"If they had just left the devices on the streets of Athens it wouldn't have got nearly anything like the attention it got internationally," Silke said. "This happening so close to the Yemeni attempt to get bombs into the United States means it probably has more of a resonance that it would otherwise."
Mail bombs are also easy to put together, he noted.
"It's a very simple way to cause an awful lot of disruption," Silke said. "The devices are usually very simple to make. The ingredients needed to make them are cheap."
With so much attention, "I wouldn't be surprised if this would lead to a significant increase in this type of attacks in the coming months."
No connection has been made to the mail bombs from Yemen that were found on aircraft in Britain and Dubai, and Greek authorities are focusing on domestic groups.
The attacks began Monday when a mail bomb addressed to the Mexican embassy exploded at a delivery service in central Athens, lightly wounding one worker.
Police arrested two men in their twenties shortly after the blast. They were allegedly carrying mail bombs addressed to Sarkozy and the Belgian Embassy, along with handguns and bullets in waist pouches.
The two — Panagiotis Argyros, 22 and Gerasimos Tsakalos, 24, were charged with terrorism-related offenses. Both refused to cooperate with authorities, declining to give their names and claiming to be political prisoners.
Police say Argyros was already wanted for alleged membership in a radical group called Conspiracy Nuclei of Fire, which has carried out crude arson and small bomb attacks in the past.
Radical groups have long been active in Greece. After a few years of relative quiet, such groups stepped up attacks following riots that hit Greek cities in December 2008, sparked by the deadly police shooting of a teenager in Athens.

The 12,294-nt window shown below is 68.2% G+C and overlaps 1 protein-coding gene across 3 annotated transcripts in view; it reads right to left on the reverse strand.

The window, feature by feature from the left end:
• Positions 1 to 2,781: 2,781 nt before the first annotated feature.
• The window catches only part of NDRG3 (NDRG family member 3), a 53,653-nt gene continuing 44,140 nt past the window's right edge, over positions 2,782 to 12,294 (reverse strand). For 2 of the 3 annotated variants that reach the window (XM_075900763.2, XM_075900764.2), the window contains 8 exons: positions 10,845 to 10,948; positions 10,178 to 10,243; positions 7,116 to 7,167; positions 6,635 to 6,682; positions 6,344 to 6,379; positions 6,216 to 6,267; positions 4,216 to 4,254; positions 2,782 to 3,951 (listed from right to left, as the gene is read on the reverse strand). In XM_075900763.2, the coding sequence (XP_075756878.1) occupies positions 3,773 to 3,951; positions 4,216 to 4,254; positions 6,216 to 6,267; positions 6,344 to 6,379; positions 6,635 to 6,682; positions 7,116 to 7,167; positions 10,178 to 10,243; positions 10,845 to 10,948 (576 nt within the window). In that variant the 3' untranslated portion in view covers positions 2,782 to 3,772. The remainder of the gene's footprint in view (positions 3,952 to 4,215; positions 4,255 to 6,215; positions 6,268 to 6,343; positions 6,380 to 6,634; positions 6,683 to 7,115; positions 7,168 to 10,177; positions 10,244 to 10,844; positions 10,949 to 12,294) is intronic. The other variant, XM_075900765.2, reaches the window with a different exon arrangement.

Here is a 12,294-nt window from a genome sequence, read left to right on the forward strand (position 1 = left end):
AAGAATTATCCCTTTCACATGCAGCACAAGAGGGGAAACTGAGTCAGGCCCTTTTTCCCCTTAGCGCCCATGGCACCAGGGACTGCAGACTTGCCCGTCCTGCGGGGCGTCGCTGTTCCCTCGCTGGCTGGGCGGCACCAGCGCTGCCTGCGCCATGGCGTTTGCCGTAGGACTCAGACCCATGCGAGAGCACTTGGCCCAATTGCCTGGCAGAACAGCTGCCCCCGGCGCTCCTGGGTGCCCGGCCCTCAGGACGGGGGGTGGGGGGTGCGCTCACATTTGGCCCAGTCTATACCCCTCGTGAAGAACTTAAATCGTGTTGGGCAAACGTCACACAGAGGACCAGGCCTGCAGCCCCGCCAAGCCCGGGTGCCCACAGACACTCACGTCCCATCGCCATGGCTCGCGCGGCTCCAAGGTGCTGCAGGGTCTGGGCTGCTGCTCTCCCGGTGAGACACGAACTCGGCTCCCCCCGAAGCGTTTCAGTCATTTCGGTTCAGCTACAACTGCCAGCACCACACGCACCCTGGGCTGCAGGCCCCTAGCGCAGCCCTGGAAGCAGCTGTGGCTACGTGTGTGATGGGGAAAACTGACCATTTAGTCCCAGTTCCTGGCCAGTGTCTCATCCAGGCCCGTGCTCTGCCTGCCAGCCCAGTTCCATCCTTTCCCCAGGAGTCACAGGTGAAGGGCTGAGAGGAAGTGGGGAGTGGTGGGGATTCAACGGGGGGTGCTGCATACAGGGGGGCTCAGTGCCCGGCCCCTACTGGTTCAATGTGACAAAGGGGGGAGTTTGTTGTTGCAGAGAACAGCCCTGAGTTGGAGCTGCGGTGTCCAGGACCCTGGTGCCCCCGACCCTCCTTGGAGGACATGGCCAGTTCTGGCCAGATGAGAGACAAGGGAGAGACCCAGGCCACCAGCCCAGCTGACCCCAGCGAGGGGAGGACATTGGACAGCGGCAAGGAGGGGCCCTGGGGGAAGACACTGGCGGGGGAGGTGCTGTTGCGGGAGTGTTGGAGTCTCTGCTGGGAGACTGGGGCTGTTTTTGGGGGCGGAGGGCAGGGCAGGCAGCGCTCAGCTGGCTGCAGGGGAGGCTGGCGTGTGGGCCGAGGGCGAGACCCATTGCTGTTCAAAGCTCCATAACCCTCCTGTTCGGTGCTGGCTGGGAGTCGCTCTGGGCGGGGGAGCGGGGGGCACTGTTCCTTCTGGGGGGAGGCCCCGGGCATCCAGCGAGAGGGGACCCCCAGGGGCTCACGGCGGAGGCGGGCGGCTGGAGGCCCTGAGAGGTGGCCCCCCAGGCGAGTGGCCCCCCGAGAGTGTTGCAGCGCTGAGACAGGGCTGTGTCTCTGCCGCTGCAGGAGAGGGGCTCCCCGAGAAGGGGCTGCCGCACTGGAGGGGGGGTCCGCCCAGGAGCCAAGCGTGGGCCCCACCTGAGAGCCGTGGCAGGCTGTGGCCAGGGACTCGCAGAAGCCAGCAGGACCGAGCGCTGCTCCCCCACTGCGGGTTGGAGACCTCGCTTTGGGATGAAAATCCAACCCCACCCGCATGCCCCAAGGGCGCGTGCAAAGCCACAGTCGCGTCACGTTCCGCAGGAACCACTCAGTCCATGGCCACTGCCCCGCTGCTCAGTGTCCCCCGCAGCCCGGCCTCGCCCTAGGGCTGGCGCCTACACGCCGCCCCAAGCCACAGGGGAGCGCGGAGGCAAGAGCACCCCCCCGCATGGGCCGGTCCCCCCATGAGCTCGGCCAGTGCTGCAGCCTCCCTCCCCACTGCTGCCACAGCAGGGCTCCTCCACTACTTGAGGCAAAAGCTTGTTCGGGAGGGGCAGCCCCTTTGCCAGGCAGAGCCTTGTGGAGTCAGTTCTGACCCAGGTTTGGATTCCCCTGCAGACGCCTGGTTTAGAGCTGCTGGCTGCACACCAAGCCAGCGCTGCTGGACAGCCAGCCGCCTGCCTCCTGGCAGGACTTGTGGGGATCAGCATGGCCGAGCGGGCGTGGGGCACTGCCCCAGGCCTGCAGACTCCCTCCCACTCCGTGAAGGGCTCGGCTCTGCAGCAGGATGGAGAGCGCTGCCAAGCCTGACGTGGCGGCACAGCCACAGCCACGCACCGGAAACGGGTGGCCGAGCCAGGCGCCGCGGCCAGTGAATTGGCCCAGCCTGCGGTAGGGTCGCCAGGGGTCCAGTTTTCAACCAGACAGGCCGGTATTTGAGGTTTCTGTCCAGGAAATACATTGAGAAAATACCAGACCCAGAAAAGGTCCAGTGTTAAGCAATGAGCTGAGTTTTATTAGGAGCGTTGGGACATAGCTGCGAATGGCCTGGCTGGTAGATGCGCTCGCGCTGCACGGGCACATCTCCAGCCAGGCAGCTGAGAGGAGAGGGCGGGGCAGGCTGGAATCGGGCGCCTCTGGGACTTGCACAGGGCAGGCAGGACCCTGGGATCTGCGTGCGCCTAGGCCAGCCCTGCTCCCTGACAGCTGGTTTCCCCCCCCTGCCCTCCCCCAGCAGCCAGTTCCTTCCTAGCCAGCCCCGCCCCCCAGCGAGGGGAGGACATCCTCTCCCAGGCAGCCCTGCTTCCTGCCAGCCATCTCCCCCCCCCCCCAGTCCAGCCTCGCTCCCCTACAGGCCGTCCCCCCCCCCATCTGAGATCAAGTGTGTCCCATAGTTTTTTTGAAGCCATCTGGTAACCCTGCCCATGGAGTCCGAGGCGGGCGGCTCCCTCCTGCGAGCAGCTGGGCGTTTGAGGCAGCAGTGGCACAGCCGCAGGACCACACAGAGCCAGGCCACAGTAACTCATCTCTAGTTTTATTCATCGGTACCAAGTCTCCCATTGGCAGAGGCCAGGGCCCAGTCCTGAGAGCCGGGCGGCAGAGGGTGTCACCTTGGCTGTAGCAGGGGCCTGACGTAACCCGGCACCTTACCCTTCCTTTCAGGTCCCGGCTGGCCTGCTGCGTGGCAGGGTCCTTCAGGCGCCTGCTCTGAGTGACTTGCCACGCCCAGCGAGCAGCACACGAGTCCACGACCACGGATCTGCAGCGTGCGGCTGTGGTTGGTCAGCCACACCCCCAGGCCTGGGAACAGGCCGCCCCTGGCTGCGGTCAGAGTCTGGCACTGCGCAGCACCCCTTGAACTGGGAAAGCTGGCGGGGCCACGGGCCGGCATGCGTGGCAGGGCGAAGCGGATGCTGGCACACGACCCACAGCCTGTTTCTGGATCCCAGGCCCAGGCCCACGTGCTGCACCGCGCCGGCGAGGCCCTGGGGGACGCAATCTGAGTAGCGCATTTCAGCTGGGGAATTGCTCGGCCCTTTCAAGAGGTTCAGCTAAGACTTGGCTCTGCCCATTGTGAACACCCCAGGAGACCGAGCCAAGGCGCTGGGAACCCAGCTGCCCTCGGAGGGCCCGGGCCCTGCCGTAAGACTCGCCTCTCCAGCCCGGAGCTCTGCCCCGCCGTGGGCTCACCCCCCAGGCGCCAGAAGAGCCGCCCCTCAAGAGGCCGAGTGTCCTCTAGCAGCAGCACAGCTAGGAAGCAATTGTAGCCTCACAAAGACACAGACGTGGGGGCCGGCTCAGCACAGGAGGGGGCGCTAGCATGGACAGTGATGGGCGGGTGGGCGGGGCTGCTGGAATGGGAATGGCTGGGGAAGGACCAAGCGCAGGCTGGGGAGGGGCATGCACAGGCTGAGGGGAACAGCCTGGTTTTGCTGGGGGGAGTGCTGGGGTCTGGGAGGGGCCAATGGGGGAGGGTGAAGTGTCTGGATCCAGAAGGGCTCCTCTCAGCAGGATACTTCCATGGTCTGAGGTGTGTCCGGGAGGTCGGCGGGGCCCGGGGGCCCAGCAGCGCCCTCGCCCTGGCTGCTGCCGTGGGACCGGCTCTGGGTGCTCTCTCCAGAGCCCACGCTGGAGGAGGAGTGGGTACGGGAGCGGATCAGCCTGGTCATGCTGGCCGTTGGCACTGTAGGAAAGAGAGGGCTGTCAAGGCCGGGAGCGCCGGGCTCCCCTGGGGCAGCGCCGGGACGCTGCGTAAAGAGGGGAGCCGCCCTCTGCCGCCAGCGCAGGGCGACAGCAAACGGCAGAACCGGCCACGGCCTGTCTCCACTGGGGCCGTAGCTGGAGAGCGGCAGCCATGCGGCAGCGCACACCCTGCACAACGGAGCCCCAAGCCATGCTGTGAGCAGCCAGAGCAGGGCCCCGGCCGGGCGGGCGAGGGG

Four people have been killed in bombings or shooting attacks since 2009.
Much of the unrest harks back to the sharp postwar divide between right and left, which led to a civil war and a seven-year military dictatorship. Although a student uprising succeeded in ending military rule in 1974, tensions remain between Greece's security establishment and a phalanx of deeply entrenched leftist groups that often protest against globalization and U.S. foreign policy in the Middle East and elsewhere.
The government condemned the attacks, vowing to catch the culprits.
"We stand firm, unyielding against anyone who tries, in vain, with terrorist actions to disrupt social peace and harm our country's image internationally during a particularly difficult time," Prime Minister George Papandreou said.
The country is in the midst of a debt crisis, and only avoided bankruptcy in May after securing billions of euros in emergency loans from its European partners — led by Germany — and the International Monetary Fund. In exchange, the government made painful spending cuts, slashing pensions and salaries and hiking taxes.
The cuts have led to a backlash of anger from workers who have seen their income cut and spending power curtailed.
Eddy reported from Berlin. Associated Press writers Derek Gatopoulos in Athens, Fran D'Emilio in Rome, and David Stringer and Don Melvin in London contributed to this report.